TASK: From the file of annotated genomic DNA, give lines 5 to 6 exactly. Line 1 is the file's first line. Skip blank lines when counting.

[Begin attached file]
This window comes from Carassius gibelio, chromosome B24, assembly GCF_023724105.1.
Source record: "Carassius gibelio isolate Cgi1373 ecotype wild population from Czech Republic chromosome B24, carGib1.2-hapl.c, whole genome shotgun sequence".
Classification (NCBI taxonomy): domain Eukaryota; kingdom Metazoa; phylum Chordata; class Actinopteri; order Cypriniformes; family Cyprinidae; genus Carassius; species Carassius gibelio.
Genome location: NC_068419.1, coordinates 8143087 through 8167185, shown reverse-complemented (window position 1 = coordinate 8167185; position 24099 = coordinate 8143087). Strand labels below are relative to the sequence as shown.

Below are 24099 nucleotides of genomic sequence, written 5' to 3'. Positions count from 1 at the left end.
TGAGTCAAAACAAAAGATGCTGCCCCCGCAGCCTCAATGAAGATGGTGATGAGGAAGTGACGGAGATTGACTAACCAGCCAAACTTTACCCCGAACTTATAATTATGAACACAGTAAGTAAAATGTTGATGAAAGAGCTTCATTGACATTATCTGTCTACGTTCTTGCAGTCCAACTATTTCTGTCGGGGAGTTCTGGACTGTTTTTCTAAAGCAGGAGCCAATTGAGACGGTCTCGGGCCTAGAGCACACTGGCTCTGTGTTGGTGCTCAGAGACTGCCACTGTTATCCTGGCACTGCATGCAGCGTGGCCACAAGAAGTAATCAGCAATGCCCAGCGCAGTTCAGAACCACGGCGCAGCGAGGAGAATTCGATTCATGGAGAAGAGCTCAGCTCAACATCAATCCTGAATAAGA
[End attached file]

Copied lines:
Below are 24099 nucleotides of genomic sequence, written 5' to 3'. Positions count from 1 at the left end.
TGAGTCAAAACAAAAGATGCTGCCCCCGCAGCCTCAATGAAGATGGTGATGAGGAAGTGACGGAGATTGACTAACCAGCCAAACTTTACCCCGAACTTATAATTATGAACACAGTAAGTAAAATGTTGATGAAAGAGCTTCATTGACATTATCTGTCTACGTTCTTGCAGTCCAACTATTTCTGTCGGGGAGTTCTGGACTGTTTTTCTAAAGCAGGAGCCAATTGAGACGGTCTCGGGCCTAGAGCACACTGGCTCTGTGTTGGTGCTCAGAGACTGCCACTGTTATCCTGGCACTGCATGCAGCGTGGCCACAAGAAGTAATCAGCAATGCCCAGCGCAGTTCAGAACCACGGCGCAGCGAGGAGAATTCGATTCATGGAGAAGAGCTCAGCTCAACATCAATCCTGAATAAGA